(Natural News) Polycystic ovary syndrome (PCOS) is the most common female endocrine disorder that affects fertility. Although there is no cure yet for PCOS, there are many ways to improve or eliminate PCOS symptoms naturally. One of these is vitamin D supplementation. According to a systematic review published in the Complementary Therapies in Clinical Practice, vitamin D supplementation can help improve the follicular development and menstrual cycle regulation in PCOS patients.
PCOS affects one in 10 women of childbearing age. This condition is caused by an imbalance of reproductive hormones, which in turn, causes problems in the ovaries. PCOS can cause missed or irregular menstrual periods, which can result in infertility and the development of cysts in the ovaries. PCOS is one of the most common causes of infertility.
Researchers from Huazhong University of Science and Technology in China conducted the systematic review to examine the effect of vitamin D supplementation on patients with PCOS. For the review, the researchers searched for randomized controlled trials published before December 2015 that compared the effect of vitamin D supplementation with that of either a placebo or metformin in PCOS patients.
Out of the 463 studies they gathered, only nine were included in the review, involving a total of 502 female participants with PCOS. The findings of the studies revealed that vitamin D supplementation significantly improves follicular development and menstrual cycles in PCOS patients.
Based on the evidence provided by the randomized controlled trials, the researchers concluded that supplementing with vitamin D may help improve follicular development and menstrual cycle regulation in PCOS patients. (Related: PCOS: Understanding it and treating symptoms naturally.)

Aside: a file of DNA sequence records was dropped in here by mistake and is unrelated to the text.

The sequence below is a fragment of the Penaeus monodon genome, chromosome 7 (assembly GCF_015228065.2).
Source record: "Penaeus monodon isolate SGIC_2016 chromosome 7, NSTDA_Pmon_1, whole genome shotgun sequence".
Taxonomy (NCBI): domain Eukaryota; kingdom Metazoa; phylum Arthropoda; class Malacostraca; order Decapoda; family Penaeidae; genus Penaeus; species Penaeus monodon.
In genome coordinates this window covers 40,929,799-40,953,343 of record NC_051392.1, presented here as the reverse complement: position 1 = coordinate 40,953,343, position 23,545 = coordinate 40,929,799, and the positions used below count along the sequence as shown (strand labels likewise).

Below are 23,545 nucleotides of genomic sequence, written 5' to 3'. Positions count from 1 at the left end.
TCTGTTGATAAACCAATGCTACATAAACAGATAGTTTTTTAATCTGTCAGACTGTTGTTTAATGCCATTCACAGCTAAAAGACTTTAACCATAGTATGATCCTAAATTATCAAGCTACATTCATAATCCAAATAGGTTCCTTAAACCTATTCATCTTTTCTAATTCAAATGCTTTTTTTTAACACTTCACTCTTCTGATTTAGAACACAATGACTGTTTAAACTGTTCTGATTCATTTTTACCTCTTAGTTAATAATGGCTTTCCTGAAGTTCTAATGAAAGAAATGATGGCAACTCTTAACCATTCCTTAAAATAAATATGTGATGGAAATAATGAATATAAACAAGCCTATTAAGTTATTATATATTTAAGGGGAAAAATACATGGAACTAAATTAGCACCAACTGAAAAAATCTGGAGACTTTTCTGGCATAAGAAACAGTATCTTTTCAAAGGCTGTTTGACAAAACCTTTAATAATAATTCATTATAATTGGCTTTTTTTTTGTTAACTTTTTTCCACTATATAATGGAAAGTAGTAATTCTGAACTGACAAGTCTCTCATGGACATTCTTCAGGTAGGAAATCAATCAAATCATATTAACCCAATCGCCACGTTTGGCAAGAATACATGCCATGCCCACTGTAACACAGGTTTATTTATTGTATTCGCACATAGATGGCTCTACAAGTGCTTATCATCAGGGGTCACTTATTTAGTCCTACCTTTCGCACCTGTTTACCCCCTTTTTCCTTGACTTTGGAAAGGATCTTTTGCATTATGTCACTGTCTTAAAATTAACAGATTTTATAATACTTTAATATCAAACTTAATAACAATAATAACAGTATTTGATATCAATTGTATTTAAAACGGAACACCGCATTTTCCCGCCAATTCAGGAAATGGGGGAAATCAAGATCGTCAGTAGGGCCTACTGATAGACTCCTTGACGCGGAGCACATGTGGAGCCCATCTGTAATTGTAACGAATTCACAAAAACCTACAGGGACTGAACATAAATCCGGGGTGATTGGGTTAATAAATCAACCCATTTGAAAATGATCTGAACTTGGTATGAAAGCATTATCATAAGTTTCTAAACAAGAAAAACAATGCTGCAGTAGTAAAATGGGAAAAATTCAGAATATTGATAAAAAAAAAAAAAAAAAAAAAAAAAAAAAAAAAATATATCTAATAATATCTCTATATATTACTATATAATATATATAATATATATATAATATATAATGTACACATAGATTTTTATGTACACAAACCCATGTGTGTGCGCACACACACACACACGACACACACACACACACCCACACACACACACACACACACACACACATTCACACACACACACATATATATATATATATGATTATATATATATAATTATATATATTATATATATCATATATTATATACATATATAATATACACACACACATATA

Risk factors, causes, and symptoms of PCOS
The risk of developing PCOS may be greater in women who are obese and those who have a mother, sister, or aunt with PCOS. Although PCOS can occur at any age after puberty, most women only find out they have PCOS in their 20s and 30s, when they encounter difficulties getting pregnant and see their doctor.
The exact cause of PCOS is not yet fully understood. Nonetheless, researchers think that high levels of androgens play a role. Women with PCOS have more androgen than usual. Higher than normal androgen levels in women can prevent the ovaries from releasing an egg during each menstrual cycle. This can also cause extra hair growth and acne. Most experts also think that high levels of insulin play a role in the development of PCOS. Many PCOS patients have insulin resistance, in which the cells of the body do not respond normally to insulin. Insulin resistance can eventually lead to Type 2 diabetes. Symptoms of PCOS include the following:
- Irregular menstrual cycle: Women with PCOS may miss periods or have irregular menstrual periods. Some also have their periods every 21 days or more often, while others even stop having menstrual periods.
- Extra hair growth: Up to 70 percent of women with POCS have hirsutism, in which they grow extra hair on the face, chin, or parts of the body where men usually have hair.
- Acne: PCOS causes acne on the face, chest, and upper back.
- Hair loss: Women with POCS suffer from hair loss or thinning hair on the scalp.
- Weight gain: PCOS patients have problems losing weight or gain weight easily.
- Skin darkening: PCOS patients experience skin darkening, especially along neck creases, in the groin, and underneath breasts.
- Skin tags: PCOS patients also develop skin tags, which are small excess flaps of skin in the armpits or neck area.
Getting more vitamin D
In addition to taking vitamin D supplements, there are also other natural ways to get more vitamin D. One of these is to spend more time outdoors, at least 10 to 15 minutes every other day. You can also eat more foods that are rich in vitamin D, such as cod liver oil, salmon, tuna, and sardines. There are also vitamin D-fortified foods that you can incorporate in your diet. These include fortified orange juice, eggs, and mushrooms.
Read more news stories and studies on women’s health by going to WomensHealth.news.